Posted in News, People on 18 November, 2020

Having been immersed in the hospitality world since childhood, André Gerondeau knows a thing or two about running a hotel. Here he tells Sophie Harper how there is light after the pandemic and a number of new Meliá projects to get excited about.

Responsible for Meliá Hotels International’s operations worldwide and in charge of development, global distribution and marketing, as well as the company’s portfolio of brands, André Gerondeau is undoubtedly a busy man. “I guess I am one of those fortunate people that very early on in life had a very clear idea of the path to follow,” he tells me as he explains that his father has been a hotelier all his life. “I was born in Tokyo; French father, Chilean mother, Mexican wife, living in Spain. I am a true son of this magnificent industry. Walking the corridors, taking a tour of the back of house, and seeing my dad check the main results of the day before was customary before going to school in the mornings.”

André tells me how he has always been passionate about food and drink, and soon understood how relevant it was to have a 360-degree vision of the hotel business, a strong sales and marketing orientation, solid operational skills, mastering the P&L and understanding that hospitality is a people business. “Taking care of our employees means they will take care of our guests; the team is the backbone of any successful story. This same philosophy took me to my first general manager position in a five-star hotel before I’d even turned 30.” André joined Meliá Hotels International over two decades ago, starting out as GM in the Dominican Republic, then Regional Director for France, Vice President for the Americas, and now in his current role as Chief Operating Officer.

“I have the privilege of leading one of the best teams in the industry,” says André. “We are globally responsible for all hotel operations, also in charge of the management, innovation and development of the group’s brand portfolio.” Currently, the group has 326 operating hotels, and a pipeline of 62 hotels, which totals close to 400 hotels, with hotel staff made up of over 40,000 people. “We are organised by a combined matrix of regional vice-presidents very close to the business, our partners and the market, and also global functions in charge of strategy,” he explains.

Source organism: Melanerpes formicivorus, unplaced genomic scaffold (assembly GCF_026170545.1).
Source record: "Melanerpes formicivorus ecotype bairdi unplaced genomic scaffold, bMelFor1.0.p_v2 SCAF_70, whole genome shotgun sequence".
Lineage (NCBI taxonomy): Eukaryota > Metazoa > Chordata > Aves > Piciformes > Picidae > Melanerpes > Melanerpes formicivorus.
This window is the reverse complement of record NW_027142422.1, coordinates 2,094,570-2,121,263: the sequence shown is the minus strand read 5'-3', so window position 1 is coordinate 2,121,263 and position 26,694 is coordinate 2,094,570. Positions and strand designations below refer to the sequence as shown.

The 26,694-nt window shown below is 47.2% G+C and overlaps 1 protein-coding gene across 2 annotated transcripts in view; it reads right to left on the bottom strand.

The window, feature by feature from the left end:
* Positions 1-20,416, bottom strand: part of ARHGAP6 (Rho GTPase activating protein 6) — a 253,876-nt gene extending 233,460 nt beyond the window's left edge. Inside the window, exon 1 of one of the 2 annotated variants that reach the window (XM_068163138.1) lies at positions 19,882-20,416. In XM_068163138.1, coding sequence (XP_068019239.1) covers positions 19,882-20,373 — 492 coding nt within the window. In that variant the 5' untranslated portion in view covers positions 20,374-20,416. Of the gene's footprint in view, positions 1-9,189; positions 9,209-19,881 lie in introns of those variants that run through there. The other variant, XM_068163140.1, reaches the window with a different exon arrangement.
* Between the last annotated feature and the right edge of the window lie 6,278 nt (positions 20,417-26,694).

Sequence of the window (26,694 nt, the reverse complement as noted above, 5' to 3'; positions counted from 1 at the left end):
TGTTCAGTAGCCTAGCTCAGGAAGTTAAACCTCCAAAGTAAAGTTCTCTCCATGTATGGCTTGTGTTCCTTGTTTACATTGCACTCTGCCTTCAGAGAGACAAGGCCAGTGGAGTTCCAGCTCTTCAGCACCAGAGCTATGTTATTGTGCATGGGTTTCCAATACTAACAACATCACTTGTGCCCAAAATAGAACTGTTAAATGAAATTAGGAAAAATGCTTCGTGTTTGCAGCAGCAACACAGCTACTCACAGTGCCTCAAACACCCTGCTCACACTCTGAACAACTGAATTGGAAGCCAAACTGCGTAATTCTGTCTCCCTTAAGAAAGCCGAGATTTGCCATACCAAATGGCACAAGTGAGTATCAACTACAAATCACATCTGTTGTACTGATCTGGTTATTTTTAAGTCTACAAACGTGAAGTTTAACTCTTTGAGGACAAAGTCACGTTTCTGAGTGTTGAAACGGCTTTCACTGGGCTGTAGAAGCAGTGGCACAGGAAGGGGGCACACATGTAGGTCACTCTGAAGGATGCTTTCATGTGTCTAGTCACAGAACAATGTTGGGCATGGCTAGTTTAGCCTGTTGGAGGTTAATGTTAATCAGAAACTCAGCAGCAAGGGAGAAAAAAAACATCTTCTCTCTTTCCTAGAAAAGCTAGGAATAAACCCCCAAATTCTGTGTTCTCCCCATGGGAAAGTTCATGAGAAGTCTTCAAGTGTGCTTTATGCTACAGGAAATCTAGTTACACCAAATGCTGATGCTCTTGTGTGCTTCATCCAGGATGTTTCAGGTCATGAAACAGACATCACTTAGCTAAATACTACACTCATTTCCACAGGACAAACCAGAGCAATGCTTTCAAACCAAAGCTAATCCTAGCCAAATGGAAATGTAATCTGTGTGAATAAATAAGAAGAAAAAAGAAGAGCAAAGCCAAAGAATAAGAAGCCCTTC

I ask André what he most enjoys about being part of the hospitality industry and his current role, “This is a two-fold answer,” he says, “on one hand, personally, it gives the opportunity to understand the world from different angles – the travel, culture and way of life in different parts of the world is the best education you can provide to your kids and to yourself. On a professional level, it is the excitement and the drive of doing business and performing at high level with people from different parts of the world and industries. Many of our hotel owners have investment interests in different sectors; the hotel is usually the trophy asset; the showcase of their companies, and it can reflect their philosophy. The responsibility of our company to always exceed those expectations is a great motivator.”

André is such an advocate for the hospitality industry and takes his role at Melia so seriously, I want to know his thoughts on what makes a good leader in the business of hotels. “Our Chairman, Gabriel Escarrer, who founded the Company 65 years ago when mass tourism was at its very beginning, always says that a good hotel executive needs to have the following attributes: a clear set of priorities with an absolute focus on the customer, a desire to excel, empathy and a strong orientation towards people management, a fondness for innovation, and of course, a commercial vocation. I fully agree with him that these are the qualities that any successful hospitality leader should possess.”